Vlad’s Castle

by Thursday, June 23, 2016
After reading that Johnny Depp recently made a pilgrimage to Dracula’s Castle in Romania, I thought I’d share with you my journey to this ‘spooky’ landmark. I love to scare myself, so I’m all for movies, books and travel experiences that’ll give me the chills and this is certainly one location that did just that! I stopped in here whilst on a Scenic Tours Black Sea Explorer River Cruise.

There was such a thick fog (very atmospheric) the morning we drove up into the Transylvanian mountains and when we reached Vlad’s castle, the clouds cleared to reveal this chilly behemoth. Adding to this, my guide’s thick Romanian accent and spooky personal experiences ensured we were in for a bumpy ride. Of course, the true history of the castle is just as fascinating as Bram Stoker’s account, which all in all made this a fantastic journey.

Dracula's Castle in Romania

Bucharest is home to one of the last communist regimes to fall in eastern Europe and home to the world’s biggest, most expensive and heaviest civilian building: The Parliament Palace. Thia palace was built by dictator Nicolae Ceausescu and represents a period of history locals would rather forget. Ceausescu and his wife were executed in 1989 and the country moved on.

To look at Bucharest now, you would hardly guess those dark times were so recent.

Revolution Square, in the centre of the city, was renamed after the revolution. In 1968 and 1989, the square was the site of two mass meetings which represented the end of Ceausescu’s regime.

Now it’s home to more palatable edifices: the National Museum of Art, Athenaeum Hotel, Athenee Palace Hilton hotel, University of Bucharest Library and the Memorial of Rebirth.

Bucharest has many excellent restaurants that are very inexpensive in comparison with the rest of Europe, and you’ll find tones of them in the Lipscani district. In the Middle Ages, Lipscani was the political and economic centre of the city, now it’s the coolest part of town and the ruins reveal wonderful stories.

Born there in the 15th century, Vlad Tepes (also known as Count Dracula, or Vlad the Impaler) was a bloodthirsty prince. Four centuries later, in 1897, an Irish novelist named Bram Stoker used Vlad’s nickname for one of the best-known gothic novels of all time. DRACULA!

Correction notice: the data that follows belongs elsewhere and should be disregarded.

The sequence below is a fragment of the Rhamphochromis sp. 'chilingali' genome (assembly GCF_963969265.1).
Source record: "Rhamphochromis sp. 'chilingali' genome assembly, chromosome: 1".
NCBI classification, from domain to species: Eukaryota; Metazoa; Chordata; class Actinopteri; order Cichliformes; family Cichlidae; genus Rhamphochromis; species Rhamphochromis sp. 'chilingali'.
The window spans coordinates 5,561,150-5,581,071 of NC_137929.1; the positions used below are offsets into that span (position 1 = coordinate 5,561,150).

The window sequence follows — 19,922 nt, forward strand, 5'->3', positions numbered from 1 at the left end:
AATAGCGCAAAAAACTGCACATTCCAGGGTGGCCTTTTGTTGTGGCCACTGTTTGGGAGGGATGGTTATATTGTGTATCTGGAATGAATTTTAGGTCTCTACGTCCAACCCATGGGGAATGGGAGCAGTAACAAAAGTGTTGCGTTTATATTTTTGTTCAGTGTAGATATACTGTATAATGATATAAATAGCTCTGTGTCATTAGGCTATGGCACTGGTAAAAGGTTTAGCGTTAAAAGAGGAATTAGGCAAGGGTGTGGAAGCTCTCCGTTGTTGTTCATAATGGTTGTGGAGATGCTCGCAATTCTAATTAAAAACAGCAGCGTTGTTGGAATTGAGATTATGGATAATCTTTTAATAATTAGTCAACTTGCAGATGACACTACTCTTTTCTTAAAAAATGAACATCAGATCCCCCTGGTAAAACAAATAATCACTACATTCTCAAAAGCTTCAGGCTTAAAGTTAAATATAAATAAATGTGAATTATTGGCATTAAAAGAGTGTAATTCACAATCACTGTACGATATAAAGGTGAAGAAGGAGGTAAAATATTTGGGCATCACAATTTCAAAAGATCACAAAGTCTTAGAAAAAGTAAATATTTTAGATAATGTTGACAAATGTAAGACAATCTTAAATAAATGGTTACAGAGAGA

Although Vlad’s palace was in Bucharest, the place the guide books call Dracula’s Castle is in Transylvania – a three-hour drive away in the Carpathian Mountains. On a full moon, it stands out like vampire fangs. For fans of the Twilight movies, it’s a spiritual home.

Bran Castle is situated between Transylvania and Wallachia (a historical and geographical region of Romania that’s north of the Danube River and south of the Southern Carpathians). There’s a narrow passage between these two cities, which was an important commercial route. The stone wall which still stands today was the original border.

Transylvania is in a remote corner of Romania – a region trapped in time and known to the rest of the world for its folklore, fairy tales and legends of vampires.

Scenic Tours guide, Bianca, was born and bred in Transylvania – so was the perfect font of knowledge!




Bran Castle was built on the site of a Teutonic knights’ stronghold, dating from 1212. It’s surrounded by an aura of mystery and legend and perched on a 60 metre high rock. There are imposing towers and turrets and while any association with Dracula is sketchy at best, it continues to hold a strong attraction for fans of ‘The Count’.

It’s said that in 1459, the blood-curdling Vlad ordered 30,000 dishonest noblemen and merchants to be impaled, and then held a festival called St Bartholomew’s Day. He had tables set amongst the forest of the dead and invited his friends along. One of those friends was also impaled because he complained about the stench of the rotting flesh surrounding them.

I wasn’t afraid… but was adamant about returning to the Scenic Tours Space-Ship before midnight! It was there I was welcomed with champagne served by my butler – who’s name, believe it or not, was Vlad!


Romania in south-eastern Europe.

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